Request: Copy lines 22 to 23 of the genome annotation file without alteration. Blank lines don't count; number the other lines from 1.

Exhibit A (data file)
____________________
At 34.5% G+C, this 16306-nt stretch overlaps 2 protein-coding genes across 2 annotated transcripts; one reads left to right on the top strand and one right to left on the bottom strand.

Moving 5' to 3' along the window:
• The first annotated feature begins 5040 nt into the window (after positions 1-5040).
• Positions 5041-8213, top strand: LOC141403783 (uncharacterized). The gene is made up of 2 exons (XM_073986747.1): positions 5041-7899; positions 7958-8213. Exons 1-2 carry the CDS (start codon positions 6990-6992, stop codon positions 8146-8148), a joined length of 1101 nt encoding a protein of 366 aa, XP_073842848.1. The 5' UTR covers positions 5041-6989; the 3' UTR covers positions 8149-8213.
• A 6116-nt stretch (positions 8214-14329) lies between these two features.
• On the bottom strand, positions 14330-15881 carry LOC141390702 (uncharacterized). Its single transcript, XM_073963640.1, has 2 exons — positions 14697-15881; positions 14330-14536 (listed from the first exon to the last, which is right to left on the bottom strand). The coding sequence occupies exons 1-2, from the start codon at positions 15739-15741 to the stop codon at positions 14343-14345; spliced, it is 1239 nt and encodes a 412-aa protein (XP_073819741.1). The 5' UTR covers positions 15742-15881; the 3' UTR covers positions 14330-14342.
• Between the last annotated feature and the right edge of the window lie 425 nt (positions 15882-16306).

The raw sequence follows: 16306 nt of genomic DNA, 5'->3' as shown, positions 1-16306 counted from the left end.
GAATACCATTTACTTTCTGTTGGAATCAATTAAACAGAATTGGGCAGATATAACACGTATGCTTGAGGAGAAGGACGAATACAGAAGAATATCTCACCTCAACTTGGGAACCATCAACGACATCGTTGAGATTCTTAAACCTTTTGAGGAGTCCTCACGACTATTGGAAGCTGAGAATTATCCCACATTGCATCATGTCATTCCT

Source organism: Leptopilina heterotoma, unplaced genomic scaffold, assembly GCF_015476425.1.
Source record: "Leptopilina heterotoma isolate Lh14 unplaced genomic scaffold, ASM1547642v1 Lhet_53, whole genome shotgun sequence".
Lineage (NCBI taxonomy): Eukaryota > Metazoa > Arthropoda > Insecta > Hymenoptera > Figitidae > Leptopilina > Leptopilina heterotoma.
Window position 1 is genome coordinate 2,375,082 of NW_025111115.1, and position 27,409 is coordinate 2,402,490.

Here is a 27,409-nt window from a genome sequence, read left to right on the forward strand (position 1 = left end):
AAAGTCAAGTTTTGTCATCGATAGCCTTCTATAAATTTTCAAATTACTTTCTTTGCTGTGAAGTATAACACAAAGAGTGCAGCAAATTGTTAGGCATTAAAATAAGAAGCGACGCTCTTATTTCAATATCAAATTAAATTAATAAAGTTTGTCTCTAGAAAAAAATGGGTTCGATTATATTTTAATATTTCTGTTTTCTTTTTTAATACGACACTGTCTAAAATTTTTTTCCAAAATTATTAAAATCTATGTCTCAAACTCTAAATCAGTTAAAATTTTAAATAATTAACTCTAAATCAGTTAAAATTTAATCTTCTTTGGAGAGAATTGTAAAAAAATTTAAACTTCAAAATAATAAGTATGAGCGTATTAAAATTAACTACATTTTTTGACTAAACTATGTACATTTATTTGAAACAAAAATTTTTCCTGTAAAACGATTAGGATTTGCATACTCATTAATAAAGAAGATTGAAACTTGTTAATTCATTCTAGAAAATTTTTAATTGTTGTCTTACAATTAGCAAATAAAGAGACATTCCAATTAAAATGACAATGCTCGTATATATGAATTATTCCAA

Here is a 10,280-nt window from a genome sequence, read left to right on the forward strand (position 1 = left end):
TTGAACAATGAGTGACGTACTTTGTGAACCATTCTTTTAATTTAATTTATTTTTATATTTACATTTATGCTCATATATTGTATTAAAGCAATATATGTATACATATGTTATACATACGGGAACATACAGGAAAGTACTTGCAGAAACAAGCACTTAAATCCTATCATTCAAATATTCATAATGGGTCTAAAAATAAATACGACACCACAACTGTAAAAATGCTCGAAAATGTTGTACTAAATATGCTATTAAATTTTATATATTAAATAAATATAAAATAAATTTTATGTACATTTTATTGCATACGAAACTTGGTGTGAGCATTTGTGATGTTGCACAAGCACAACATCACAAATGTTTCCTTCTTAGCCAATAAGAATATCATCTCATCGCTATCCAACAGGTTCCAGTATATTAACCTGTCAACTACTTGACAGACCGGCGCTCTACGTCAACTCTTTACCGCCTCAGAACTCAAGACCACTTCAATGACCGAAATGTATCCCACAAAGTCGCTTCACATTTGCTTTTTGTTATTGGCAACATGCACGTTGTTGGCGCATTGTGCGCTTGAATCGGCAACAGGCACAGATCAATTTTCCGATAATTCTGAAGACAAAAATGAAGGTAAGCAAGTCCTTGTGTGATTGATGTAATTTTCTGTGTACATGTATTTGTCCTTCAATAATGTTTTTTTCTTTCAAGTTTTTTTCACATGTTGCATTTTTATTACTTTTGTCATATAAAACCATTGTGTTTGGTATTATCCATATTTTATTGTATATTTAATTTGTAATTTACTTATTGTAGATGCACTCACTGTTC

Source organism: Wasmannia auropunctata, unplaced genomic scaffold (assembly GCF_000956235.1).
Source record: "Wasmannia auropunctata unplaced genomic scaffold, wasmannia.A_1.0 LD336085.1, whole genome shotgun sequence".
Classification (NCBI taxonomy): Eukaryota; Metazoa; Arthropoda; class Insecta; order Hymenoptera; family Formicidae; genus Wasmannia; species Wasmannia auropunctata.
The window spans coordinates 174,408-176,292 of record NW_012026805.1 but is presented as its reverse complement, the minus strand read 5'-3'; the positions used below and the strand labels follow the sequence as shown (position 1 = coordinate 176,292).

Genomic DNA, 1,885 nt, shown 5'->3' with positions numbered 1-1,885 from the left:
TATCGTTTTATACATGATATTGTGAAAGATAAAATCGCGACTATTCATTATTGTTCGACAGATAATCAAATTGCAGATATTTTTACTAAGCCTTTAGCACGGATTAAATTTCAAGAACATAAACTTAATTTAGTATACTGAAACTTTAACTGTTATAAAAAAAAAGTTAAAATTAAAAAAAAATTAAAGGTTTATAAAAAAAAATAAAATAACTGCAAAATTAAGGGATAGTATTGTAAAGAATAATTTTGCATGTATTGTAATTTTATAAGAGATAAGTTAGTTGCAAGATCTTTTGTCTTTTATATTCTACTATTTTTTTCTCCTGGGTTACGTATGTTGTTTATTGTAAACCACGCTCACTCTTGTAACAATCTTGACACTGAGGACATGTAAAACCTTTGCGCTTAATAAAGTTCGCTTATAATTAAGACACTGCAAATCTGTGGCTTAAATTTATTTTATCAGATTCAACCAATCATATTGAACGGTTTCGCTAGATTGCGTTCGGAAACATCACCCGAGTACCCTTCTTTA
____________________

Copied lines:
Genomic DNA, 1,885 nt, shown 5'->3' with positions numbered 1-1,885 from the left:
TATCGTTTTATACATGATATTGTGAAAGATAAAATCGCGACTATTCATTATTGTTCGACAGATAATCAAATTGCAGATATTTTTACTAAGCCTTTAGCACGGATTAAATTTCAAGAACATAAACTTAATTTAGTATACTGAAACTTTAACTGTTATAAAAAAAAAGTTAAAATTAAAAAAAAATTAAAGGTTTATAAAAAAAAATAAAATAACTGCAAAATTAAGGGATAGTATTGTAAAGAATAATTTTGCATGTATTGTAATTTTATAAGAGATAAGTTAGTTGCAAGATCTTTTGTCTTTTATATTCTACTATTTTTTTCTCCTGGGTTACGTATGTTGTTTATTGTAAACCACGCTCACTCTTGTAACAATCTTGACACTGAGGACATGTAAAACCTTTGCGCTTAATAAAGTTCGCTTATAATTAAGACACTGCAAATCTGTGGCTTAAATTTATTTTATCAGATTCAACCAATCATATTGAACGGTTTCGCTAGATTGCGTTCGGAAACATCACCCGAGTACCCTTCTTTA